R2m drug mule denied bail

Source: R2m drug mule denied bail | The Herald July 1, 2019

R2m drug mule denied bail

Thupeyo Muleya Beitbridge Bureau
A Zimbabwean woman who was arrested for smuggling drugs worth R2 million into South Africa via Beitbridge Border Post was last week denied bail.

In addition, the case which was initially being handled by South Africa Police Services has been taken over by the Directorate for Priority Crime Investigations (Hawks) in that country which targets organised crime, economic crime, corruption and other serious crimes.

Hawks spokesperson for Limpopo Captain Matimba Maluleke said Mavis Busisiwe Thundedzwa (38) appeared before Musina Magistrates’ Court for formal bail application.

“The suspect was denied bail and remanded in custody to July 8 for trial,” he said.

According to the police, Thundedzwa was arrested by police during routine border patrols.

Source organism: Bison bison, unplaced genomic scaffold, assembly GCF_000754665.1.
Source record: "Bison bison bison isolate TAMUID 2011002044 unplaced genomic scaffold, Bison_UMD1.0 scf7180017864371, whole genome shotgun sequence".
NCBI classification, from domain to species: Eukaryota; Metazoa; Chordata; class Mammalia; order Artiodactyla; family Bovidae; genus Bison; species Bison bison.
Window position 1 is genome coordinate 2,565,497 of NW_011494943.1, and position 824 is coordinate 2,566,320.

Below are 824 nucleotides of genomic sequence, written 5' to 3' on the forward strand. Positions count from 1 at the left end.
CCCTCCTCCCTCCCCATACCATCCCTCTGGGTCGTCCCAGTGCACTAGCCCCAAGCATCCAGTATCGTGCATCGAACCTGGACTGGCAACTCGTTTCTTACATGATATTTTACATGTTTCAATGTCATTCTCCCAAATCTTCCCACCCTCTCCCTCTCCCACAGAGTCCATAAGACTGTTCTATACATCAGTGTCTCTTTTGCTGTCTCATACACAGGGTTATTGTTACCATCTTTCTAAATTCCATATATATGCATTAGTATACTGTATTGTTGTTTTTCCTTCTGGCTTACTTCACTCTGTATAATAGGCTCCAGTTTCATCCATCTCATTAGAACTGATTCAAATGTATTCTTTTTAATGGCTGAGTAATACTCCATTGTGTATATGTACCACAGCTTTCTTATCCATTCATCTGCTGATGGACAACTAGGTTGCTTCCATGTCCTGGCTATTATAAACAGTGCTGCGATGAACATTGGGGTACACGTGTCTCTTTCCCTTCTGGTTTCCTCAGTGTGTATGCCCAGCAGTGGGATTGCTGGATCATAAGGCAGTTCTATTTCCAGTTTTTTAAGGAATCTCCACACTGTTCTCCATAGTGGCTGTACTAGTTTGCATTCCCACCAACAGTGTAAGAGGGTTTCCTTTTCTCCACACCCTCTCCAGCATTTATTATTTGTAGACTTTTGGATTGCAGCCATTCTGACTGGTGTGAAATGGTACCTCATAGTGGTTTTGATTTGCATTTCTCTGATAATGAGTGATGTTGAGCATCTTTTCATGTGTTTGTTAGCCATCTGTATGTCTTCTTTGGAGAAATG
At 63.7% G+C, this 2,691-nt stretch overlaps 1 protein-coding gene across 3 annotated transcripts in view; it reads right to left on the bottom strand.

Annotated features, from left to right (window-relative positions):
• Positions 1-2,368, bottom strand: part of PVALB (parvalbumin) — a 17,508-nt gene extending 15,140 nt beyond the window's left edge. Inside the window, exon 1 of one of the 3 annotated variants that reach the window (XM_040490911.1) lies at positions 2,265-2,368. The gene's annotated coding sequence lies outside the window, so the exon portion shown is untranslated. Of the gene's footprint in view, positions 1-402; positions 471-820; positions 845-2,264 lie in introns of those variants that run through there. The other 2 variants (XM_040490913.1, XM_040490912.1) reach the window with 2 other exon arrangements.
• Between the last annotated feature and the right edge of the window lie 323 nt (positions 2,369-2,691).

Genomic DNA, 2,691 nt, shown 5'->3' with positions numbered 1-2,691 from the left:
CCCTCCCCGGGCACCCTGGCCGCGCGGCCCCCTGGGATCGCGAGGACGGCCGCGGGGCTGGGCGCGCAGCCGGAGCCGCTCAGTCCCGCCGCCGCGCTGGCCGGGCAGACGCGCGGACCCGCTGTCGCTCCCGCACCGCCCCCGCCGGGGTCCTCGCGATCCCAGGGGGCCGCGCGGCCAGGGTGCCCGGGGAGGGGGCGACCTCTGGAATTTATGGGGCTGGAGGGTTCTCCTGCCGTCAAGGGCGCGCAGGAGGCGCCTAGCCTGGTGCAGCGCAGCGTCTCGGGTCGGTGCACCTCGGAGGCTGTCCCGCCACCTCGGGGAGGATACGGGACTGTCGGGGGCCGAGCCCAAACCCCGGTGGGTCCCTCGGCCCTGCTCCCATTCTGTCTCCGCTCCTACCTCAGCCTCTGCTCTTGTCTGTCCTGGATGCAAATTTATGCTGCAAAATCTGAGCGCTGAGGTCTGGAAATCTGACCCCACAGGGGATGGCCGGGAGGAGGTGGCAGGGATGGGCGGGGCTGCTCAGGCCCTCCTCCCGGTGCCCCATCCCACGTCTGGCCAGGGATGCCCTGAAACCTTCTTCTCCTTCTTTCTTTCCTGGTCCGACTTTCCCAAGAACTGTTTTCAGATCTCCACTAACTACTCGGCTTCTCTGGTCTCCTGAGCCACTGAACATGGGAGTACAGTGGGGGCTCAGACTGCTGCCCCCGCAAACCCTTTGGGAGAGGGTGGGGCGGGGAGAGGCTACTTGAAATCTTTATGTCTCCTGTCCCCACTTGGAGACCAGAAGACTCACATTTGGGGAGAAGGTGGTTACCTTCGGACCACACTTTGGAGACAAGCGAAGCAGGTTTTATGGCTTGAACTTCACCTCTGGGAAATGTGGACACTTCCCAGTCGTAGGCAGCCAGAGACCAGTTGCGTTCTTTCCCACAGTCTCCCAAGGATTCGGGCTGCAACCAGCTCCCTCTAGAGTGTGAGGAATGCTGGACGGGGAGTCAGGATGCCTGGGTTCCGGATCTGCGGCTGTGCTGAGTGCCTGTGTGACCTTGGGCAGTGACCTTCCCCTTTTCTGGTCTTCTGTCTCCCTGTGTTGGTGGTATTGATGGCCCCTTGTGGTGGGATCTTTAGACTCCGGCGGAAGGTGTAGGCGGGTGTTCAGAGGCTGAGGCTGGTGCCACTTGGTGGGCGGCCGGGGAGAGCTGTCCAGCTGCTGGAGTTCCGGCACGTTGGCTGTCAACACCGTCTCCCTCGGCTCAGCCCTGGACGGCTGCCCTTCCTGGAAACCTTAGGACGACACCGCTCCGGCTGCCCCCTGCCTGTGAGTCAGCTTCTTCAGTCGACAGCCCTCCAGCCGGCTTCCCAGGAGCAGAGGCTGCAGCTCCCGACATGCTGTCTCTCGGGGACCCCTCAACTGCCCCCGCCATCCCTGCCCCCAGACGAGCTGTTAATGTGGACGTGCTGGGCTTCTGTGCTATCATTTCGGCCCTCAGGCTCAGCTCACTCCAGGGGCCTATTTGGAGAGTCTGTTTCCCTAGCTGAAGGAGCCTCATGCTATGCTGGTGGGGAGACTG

It is alleged that on May 11 at around 6am, South African police were performing their normal duties at the Beitbridge port of entry under the Musina policing area when they searched Thundedzwa’s  luggage.

During the search, the police found 15 x crystal meth drugs worth an estimated street value of over R2 million.

Further, preliminary police investigations revealed that Thundedzwa was travelling from Harare to South Africa.

The smuggling of drugs and explosives between Zimbabwe and South Africa has been on the increase.

Over 40 peoplewere arrested between 2015 and 2017 while smuggling similar contraband between the two countries.

In 2015, two women from Bulawayo aged 41 and 23 respectively were fined R20 000 each for smuggling 180 detonators into the neighbouring country.

The other group of 14 men was intercepted in July 2014 at an illegal entry point along the Limpopo River carrying a contraband of detonators worth R350 000 and were fined R30 000 each.

COMMENTS

WORDPRESS: 1
  • comment-avatar
    harper 2 years ago

    Most drug mules are driven by abject poverty to smuggle. Returning them to their home country and back to abject poverty is probably a worse fate than a prison sentence.